Idle Start-Stop System
Since the beginning of cars the golden rule “don’t turn your car off” has remained. Over the past few years idle stop has become a regular function in hybrid cars and conventional cars. With idle stop making its entrance into America, many questions have been raised as to whether it actually saves gas.
Idle stop does in fact save consumers gas. Not only is highway/city gas consumption cut by 3-10 percent, but it also reduces the release of toxins and smog from the tailpipe.
Idle start and stop function requires a different system that ranges from $300-$400. With the average price of gasoline consistently around $4 a gallon, the cost of a start stop system reimburse the drives over the span of about 3 years.
As the function seems quite difficult, it is very simple. Once a vehicle enters a complete stop the brake pedal sends a signal to the engine controller telling it to get prepared to accelerate. Once the gas pedal is engaged or brake pedal is released, it takes roughly a second or less for the engine to restart. Since the engine is off, air- conditioning and heating options are also turned off because the engine is not of to keep them going. Hybrids do not encounter this problem because their heating and cooling system because they do not rely on the vehicle’s internal combustion engine.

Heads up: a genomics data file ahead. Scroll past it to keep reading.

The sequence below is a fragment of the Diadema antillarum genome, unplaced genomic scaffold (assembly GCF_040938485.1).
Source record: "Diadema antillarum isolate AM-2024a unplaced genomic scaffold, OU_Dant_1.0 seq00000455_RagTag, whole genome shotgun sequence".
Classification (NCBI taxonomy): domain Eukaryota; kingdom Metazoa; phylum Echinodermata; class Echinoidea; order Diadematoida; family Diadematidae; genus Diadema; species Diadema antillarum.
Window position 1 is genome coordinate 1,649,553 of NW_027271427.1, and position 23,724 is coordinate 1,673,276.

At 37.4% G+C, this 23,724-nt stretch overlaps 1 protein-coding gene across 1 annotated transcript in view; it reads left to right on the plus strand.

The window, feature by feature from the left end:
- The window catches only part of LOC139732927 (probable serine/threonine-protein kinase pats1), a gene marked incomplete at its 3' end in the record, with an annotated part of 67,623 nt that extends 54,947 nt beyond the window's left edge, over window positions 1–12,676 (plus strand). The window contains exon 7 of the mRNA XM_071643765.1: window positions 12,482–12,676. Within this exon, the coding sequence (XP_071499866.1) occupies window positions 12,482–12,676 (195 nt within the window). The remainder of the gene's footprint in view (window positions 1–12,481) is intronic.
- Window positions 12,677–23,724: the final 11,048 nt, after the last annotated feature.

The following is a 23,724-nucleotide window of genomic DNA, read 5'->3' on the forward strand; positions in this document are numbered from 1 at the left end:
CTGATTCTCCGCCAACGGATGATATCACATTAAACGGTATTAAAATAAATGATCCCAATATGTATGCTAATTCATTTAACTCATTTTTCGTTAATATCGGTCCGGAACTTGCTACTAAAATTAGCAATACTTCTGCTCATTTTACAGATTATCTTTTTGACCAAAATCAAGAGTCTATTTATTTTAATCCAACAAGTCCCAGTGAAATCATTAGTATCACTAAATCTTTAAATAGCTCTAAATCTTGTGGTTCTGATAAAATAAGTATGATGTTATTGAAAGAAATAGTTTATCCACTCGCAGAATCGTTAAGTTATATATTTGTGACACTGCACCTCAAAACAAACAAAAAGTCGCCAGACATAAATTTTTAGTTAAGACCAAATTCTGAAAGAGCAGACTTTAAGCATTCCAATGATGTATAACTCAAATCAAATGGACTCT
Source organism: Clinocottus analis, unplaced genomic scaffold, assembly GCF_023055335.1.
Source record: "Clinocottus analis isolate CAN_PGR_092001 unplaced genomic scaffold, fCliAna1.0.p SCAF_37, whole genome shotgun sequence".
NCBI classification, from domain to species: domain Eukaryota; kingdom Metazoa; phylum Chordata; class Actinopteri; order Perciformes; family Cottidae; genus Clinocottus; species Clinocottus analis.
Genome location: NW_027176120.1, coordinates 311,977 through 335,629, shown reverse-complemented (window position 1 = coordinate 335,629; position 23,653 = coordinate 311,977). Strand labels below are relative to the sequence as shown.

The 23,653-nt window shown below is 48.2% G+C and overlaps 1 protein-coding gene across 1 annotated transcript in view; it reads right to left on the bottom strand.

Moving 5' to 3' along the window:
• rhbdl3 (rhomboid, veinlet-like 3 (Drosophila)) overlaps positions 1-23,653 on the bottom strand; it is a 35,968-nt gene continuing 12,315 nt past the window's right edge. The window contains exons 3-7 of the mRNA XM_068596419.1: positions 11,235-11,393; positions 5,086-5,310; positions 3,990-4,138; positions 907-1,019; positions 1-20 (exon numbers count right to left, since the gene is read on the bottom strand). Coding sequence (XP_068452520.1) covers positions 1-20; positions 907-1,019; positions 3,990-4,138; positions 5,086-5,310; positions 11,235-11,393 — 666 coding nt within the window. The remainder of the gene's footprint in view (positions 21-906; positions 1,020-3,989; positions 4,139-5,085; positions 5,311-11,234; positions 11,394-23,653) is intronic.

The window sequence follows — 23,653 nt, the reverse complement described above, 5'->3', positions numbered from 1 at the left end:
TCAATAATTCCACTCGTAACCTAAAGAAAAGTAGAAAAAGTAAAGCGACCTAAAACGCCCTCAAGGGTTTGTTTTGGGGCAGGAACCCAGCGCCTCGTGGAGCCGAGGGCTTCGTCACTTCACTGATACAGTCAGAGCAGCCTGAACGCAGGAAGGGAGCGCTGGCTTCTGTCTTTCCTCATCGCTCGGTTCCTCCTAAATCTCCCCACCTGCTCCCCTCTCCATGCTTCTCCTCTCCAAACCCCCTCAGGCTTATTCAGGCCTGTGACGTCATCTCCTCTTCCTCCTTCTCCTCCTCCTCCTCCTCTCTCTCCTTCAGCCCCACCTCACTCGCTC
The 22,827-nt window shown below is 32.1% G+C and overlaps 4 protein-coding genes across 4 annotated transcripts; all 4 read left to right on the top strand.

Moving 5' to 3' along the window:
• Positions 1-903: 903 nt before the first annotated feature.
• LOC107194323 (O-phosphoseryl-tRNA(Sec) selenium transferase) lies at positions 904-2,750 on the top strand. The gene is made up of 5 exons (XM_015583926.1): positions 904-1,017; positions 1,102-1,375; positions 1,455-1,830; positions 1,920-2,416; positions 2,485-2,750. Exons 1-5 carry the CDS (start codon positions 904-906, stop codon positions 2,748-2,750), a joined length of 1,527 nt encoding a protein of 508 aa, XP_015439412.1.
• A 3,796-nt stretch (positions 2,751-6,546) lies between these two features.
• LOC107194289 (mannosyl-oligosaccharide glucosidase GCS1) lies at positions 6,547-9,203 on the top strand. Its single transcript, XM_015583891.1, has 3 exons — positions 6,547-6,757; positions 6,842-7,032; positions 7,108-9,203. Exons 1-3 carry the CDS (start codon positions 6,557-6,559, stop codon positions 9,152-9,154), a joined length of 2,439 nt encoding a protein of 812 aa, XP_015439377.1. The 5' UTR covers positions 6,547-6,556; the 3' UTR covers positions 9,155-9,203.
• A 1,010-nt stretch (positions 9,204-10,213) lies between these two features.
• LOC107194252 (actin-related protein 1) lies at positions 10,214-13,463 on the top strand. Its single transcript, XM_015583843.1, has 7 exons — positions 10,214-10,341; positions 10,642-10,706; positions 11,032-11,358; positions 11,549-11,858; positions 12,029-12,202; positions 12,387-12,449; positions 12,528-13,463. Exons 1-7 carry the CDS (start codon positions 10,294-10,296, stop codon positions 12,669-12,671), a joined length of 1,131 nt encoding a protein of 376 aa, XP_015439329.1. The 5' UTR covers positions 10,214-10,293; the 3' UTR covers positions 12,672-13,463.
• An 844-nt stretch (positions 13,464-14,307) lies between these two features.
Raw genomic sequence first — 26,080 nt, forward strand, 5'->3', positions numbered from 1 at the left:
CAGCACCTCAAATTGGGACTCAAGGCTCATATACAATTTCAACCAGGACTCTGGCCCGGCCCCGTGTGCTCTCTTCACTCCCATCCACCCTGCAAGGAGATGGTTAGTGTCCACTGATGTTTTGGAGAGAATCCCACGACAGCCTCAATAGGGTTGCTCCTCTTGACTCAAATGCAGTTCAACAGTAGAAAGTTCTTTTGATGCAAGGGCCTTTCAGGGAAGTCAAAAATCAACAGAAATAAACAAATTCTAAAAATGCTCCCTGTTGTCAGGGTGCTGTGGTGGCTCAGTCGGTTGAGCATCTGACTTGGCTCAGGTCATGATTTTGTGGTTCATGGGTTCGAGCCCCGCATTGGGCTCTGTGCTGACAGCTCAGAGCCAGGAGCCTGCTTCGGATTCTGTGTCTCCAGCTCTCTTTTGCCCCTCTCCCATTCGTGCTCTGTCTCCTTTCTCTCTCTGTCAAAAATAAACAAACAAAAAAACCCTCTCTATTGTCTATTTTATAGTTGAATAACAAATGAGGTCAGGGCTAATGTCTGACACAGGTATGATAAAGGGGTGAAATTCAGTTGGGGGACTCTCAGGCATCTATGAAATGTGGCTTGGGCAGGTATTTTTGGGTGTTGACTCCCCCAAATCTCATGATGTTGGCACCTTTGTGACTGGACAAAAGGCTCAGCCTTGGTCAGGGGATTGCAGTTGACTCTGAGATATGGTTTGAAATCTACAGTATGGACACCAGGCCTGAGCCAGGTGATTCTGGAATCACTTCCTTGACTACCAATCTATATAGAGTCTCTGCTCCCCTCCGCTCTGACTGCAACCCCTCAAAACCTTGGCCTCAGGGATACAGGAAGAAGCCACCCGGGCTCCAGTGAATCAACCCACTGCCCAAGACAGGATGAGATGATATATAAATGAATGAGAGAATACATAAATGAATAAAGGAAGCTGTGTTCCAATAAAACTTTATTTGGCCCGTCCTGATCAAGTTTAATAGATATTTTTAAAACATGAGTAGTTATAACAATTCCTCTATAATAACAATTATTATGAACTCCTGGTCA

Although start and stop functions are saving drivers gas, it is also giving them battery trouble. As the average driver may only start their conventional car about four times a day, a driver with start and stop function will automatically start their vehicle several dozen times a day. Vehicles with the start and stop feature also require 12-volt batteries that are twice as much as 12-volt acid lead batteries used in conventional vehicles.
It is expected that 35 million start and stop vehicles will be made a year in 2025, which is 11 time more than the amount made today.